I wouldn't say ultimate compatibility. I tried to install it on my stock dual 800mhz quicksilver, not a particularly unusual machine by any stretch of the imagination. The graphical installer died immediately, and the text installer died on the 3rd CD. Oh, well I guess I'll try yellow dog when it's opened up at the end of the month.
     
  9. bousozoku Moderator emeritus

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    #9
    I have one of those machines as well. What did Apple do with the configuration that was so wrong? I see all sorts of problems that focus on the machine. Links CE and Warcraft III also don't work properly on the machine. It's scary, but at least, I got a good price.
     
  10. ewinemiller macrumors 6502

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    #10
    Well just tried Yellow Dog, at first everything looked good, recognized my video card, actually got the graphical installer, told it to use the unpartitioned space on my slave drive, looked at the partition table, everything looked good. The install died in the middle of the 3rd CD and took all the data on my master drive with it. I lost everything and am rebuilding as I type this, thankfully the last back up was only a month ago so I lost very little, but I still kick myself for not doing a fresh back up before trying something like this.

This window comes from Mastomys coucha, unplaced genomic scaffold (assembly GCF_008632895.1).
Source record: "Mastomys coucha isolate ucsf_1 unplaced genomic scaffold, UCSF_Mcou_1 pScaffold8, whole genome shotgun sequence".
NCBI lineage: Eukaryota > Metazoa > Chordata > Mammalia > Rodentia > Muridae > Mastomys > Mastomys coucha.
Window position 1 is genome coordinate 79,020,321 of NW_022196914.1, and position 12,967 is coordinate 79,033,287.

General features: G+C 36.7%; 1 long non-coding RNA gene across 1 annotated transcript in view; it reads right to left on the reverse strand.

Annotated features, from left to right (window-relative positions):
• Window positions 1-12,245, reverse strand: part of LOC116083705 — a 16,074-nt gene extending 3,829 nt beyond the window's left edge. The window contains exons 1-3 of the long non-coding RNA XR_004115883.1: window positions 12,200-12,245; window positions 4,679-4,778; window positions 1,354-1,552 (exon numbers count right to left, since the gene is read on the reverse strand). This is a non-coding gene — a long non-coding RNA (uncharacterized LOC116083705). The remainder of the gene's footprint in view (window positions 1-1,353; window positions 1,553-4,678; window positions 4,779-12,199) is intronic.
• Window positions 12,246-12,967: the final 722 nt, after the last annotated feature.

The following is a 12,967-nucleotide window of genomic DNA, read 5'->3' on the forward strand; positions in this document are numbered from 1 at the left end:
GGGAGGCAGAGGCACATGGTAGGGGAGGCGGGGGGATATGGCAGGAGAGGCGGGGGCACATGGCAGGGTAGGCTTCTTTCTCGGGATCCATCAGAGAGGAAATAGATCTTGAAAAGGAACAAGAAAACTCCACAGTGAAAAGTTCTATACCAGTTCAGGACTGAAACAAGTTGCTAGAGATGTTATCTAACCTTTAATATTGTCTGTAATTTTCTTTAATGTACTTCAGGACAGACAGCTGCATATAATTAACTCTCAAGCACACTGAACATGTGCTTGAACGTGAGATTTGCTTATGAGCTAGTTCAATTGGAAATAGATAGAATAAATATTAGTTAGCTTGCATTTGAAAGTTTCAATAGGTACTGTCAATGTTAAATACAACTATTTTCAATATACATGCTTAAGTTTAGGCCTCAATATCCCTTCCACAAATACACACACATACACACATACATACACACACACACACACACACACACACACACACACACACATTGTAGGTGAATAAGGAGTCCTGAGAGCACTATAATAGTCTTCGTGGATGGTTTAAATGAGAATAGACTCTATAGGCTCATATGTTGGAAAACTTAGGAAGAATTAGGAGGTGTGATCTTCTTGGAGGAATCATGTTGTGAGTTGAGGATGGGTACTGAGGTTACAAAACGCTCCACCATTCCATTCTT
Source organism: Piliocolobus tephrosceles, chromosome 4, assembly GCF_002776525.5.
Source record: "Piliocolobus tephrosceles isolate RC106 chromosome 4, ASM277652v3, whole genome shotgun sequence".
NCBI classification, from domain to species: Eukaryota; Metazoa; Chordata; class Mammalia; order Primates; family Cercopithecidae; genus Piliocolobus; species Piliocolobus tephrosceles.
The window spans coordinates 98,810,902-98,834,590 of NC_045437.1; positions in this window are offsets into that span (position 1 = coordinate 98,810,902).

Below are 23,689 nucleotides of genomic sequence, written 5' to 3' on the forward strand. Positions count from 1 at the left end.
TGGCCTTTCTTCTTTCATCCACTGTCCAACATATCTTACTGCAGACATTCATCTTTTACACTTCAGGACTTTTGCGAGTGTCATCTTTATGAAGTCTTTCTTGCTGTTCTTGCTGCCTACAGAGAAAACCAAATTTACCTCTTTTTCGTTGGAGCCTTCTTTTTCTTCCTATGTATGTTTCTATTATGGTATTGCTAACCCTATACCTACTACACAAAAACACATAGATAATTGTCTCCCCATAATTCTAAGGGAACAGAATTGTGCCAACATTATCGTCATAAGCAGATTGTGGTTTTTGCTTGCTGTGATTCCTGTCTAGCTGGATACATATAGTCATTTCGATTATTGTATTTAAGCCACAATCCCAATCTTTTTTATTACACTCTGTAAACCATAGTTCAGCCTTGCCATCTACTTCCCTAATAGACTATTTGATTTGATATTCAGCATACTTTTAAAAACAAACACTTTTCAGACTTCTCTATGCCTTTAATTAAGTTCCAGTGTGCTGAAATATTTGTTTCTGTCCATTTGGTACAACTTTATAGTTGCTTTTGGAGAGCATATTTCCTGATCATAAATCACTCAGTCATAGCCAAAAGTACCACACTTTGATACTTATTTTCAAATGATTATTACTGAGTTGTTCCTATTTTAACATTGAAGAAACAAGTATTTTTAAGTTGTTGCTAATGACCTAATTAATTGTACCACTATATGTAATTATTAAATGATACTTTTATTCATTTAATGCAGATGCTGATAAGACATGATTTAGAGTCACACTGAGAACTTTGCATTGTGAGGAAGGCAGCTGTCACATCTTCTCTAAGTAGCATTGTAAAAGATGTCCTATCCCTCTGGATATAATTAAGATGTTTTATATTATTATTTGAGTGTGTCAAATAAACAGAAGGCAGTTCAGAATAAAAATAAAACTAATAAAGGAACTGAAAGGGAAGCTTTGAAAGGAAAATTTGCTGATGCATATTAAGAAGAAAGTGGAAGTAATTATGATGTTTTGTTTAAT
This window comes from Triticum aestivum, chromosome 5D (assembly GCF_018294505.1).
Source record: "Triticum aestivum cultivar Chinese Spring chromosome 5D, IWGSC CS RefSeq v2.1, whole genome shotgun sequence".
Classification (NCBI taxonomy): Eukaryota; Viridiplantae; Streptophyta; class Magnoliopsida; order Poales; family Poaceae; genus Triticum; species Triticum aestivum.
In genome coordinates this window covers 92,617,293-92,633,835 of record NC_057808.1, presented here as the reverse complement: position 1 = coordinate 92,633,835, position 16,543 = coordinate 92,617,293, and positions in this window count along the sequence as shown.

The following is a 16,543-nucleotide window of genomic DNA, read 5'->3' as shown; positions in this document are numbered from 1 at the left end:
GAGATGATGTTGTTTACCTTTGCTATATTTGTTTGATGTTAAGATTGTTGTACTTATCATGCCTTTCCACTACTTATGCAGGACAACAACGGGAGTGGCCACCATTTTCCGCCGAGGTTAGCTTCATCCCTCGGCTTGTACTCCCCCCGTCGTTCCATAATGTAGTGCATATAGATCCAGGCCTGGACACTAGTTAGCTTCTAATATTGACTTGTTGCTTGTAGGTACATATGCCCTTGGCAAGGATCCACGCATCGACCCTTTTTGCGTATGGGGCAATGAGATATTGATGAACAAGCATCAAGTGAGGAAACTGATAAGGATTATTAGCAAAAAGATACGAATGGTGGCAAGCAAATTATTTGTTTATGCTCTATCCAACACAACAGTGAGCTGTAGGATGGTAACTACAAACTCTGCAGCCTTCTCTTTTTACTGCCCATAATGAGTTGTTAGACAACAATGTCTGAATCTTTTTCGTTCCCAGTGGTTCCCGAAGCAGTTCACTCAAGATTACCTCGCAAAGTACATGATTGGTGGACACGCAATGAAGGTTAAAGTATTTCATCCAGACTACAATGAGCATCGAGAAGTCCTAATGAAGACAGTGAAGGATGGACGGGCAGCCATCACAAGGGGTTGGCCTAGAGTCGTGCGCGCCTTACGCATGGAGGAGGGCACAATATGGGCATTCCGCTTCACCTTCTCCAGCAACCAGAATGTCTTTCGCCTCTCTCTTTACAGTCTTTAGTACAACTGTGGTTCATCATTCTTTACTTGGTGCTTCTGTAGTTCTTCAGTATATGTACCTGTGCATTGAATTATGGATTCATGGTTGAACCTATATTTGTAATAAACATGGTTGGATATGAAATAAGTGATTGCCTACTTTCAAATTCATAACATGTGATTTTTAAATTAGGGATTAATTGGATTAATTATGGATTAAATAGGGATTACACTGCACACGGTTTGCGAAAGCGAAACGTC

11. Snowy_River macrumors 68030

    Snowy_River

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    #11
    I'm kind of curious why you want to install a dual boot set up. When I first got my iBook, I did that. But I quickly determined that I could do almost everything that I wanted to do under Linux under MacOS X. Especially now, with such things as Apple's X11 port, and the KDE port, I don't see the need for it. Most Linux software isn't available as binaries for PPC Linux, and so it has to be built anyway. And if you have Fink installed, you can build most Linux software for X11 under MacOS X. So, why have the separate partition?
     
  12. ewinemiller macrumors 6502

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    #12
    Mostly academic curiosity, no real need. I figure it can't hurt in a tight job market to be at least familiar with the platform if I find myself out of work. I've got a few PCs I could drop Linux on, but always figured that a PPC oriented one would be easier to get going since there is a lot less variation in the platform. However, from what I've seen that doesn't seem to be the case. I've tried handful of distros on a plain vanilla machine and nothing even makes it through the install.